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The Courage of Jodie Foster


Jodie Foster & Mel Gibson

967 words

American actress-director-producer Jodie Foster has come under fire for not throwing her friend, Academy Award-winning actor-director Mel Gibson, under the bus. The two have known each other since they met on the set of Maverick (1994).

Gibson has been systematically hounded and maligned since he made the Christian motion picture The Passion of the Christ (2004). It grossed $611,899,420 worldwide and $370,782,930 in the US alone, surpassing every motion picture Gibson had starred in previously. (He directed, but did not star in, the movie.) In the US it became the eighth (at the time) highest-grossing film in history, and the highest-grossing R-rated film ever. The Passion was nominated for three Academy Awards and won a People’s Choice Award.

Obviously, Hollywood is not motivated solely by profits. More important is the propagation of specific forms of racism, religious bigotry, and political correctness—in other words, social control.

When Jews socially suppress a viewpoint, they attack—viciously—anyone associated with the ideas being marginalized. An essential element for success is the ostracism associated with the witch hunt. Everyone must revile the victim in the most demeaning manner imaginable, withholding support or comfort of any kind.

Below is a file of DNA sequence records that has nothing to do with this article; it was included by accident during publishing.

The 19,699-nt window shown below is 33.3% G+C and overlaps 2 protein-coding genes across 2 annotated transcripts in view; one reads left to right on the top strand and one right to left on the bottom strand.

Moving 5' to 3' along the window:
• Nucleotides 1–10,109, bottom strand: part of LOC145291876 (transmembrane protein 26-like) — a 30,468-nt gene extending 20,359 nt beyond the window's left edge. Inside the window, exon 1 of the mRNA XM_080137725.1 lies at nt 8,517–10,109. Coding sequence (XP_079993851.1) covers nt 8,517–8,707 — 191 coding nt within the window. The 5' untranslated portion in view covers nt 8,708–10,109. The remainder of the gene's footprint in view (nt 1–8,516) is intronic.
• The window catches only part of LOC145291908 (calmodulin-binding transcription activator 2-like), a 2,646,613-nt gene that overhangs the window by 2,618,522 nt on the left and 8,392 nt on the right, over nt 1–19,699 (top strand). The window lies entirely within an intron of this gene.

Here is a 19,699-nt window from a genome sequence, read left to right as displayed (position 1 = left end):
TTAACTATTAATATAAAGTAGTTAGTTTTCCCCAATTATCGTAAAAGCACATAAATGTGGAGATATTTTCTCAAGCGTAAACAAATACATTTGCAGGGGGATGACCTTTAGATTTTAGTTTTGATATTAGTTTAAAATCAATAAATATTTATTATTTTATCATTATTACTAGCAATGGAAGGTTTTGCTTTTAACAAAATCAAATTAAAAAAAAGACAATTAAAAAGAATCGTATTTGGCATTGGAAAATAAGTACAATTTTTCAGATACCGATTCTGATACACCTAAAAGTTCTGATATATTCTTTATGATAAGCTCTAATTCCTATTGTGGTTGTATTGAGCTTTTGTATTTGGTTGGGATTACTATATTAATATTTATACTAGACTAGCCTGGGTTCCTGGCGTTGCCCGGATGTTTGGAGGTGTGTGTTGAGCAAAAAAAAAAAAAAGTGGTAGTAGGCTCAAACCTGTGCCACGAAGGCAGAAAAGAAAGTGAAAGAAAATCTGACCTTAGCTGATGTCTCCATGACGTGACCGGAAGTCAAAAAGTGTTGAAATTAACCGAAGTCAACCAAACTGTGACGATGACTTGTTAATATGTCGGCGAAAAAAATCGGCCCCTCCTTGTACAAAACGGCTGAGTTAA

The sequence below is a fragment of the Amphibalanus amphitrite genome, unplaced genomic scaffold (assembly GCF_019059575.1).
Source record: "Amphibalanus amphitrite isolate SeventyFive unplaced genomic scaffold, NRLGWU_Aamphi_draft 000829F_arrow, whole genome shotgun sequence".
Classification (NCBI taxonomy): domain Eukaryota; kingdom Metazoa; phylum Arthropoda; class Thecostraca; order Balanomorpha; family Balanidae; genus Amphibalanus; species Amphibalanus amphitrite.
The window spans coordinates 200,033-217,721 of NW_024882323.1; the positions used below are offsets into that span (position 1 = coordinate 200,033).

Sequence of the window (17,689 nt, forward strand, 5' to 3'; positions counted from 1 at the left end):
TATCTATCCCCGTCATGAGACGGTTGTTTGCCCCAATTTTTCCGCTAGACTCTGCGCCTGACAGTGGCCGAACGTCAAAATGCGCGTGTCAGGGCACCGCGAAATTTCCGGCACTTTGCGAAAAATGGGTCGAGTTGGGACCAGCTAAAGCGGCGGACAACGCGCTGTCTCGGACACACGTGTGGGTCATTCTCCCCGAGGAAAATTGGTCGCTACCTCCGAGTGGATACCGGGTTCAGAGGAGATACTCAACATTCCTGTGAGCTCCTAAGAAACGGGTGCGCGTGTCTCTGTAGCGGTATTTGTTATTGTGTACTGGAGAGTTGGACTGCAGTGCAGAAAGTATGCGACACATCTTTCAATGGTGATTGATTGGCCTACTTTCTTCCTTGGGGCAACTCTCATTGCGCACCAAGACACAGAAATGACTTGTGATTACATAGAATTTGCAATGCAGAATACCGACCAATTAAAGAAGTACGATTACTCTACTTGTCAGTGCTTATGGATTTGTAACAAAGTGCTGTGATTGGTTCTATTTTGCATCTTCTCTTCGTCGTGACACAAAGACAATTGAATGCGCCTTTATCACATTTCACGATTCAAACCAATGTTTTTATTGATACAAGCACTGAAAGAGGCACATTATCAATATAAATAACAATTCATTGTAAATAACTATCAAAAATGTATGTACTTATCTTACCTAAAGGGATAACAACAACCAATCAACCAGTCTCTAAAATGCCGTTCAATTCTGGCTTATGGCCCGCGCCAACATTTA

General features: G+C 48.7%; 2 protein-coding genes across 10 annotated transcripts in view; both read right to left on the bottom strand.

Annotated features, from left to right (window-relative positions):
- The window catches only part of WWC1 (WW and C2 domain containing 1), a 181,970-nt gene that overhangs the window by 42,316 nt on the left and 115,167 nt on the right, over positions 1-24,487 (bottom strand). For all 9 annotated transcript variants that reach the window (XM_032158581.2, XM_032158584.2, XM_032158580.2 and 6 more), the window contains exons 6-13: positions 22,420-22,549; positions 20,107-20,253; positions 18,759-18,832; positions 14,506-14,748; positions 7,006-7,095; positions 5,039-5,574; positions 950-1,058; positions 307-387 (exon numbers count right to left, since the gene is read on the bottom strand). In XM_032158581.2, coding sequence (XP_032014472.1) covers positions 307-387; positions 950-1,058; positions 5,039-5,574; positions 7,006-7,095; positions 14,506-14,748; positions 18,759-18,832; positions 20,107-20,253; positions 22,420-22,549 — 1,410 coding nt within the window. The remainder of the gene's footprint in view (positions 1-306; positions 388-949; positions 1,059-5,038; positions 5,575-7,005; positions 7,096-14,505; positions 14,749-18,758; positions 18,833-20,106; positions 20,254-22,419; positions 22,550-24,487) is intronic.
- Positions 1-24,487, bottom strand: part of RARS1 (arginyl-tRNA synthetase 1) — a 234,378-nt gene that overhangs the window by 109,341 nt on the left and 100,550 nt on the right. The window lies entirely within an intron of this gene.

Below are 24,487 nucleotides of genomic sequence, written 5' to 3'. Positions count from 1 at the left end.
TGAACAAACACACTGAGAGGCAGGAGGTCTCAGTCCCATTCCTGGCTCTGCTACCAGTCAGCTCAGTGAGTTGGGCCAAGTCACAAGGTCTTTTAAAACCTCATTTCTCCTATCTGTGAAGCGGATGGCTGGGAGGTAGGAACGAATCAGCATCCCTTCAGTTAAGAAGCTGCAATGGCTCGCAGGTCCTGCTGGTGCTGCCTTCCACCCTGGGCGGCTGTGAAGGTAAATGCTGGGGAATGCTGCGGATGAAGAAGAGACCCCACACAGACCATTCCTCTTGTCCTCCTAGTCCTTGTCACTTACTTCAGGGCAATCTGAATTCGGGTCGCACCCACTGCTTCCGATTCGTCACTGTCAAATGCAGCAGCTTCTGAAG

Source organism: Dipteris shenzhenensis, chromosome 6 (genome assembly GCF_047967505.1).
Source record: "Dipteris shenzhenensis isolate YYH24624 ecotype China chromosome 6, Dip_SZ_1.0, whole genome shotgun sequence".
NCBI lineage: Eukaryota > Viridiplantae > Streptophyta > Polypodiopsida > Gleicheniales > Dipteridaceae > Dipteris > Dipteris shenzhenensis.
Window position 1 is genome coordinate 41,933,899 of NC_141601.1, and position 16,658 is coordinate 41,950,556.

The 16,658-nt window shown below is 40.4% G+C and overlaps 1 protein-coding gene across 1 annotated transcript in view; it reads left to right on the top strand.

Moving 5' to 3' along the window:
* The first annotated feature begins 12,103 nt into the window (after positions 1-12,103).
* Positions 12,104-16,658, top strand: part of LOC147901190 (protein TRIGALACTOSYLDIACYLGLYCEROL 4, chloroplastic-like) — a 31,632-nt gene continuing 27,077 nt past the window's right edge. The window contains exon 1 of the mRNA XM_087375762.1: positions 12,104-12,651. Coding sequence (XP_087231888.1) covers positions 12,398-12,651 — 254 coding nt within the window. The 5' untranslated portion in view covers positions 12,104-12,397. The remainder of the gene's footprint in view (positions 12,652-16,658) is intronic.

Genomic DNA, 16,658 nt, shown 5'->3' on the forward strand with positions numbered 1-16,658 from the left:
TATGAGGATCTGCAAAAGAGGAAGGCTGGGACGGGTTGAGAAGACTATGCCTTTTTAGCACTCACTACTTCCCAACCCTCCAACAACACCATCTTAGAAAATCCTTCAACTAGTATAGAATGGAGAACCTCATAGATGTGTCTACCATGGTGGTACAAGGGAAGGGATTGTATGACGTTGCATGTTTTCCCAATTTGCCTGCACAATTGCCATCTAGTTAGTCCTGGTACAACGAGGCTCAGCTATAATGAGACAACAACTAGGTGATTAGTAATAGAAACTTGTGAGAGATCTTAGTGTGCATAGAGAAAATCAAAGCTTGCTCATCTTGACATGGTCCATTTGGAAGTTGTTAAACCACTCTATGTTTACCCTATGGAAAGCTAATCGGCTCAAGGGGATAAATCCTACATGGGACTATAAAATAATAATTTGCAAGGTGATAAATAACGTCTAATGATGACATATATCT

The motivation is two-fold: out of hatred and vengeance to hurt the Christian, white, anti-Communist, Arab, or other victim to the maximum extent possible, and, at the same time, to teach others that they must not dream of leaving the playpen in which they’ve been confined.

Escaping the Playpen

In clear contravention of this charge, Jodie Foster recently directed a motion picture starring Gibson, The Beaver (2011), in which she co-stars. According to the Hollywood Reporter [2], casting Gibson “‘was a challenge for distribution,'” Foster acknowledges. ‘They wanted an anchor as well’ — a key reason she cast herself in the co-starring role.”

So the actress put herself and her career on the line. The Jewish threat is palpable, and everyone knows it [3]: “She still has decades of productive work, and it matters. So it’s heartbreaking that this second [the first was obsessive fan John Hinckley’s shooting of President Reagan] intersection with a public maelstrom might get in the way.”

A curious accident occurred [4] on the set of The Beaver, when Gibson was required to hit himself with a prop lamp: “‘It was a very big, emotional scene, the last thing we shoot in the entire movie,’ Foster notes. ‘Our prop department messed up and didn’t score the fake lamp properly; half of it was real, and when he smacked his head, it just — whoosh! — blood was gushing everywhere.'”

In a May 2011 interview with Guy Raz, the Jewish host of National Public Radio’s Weekend All Things Considered, Foster was questioned about her decision to support Gibson after everyone else had abandoned him. She said [5], echoing similar statements in previous interviews over the years: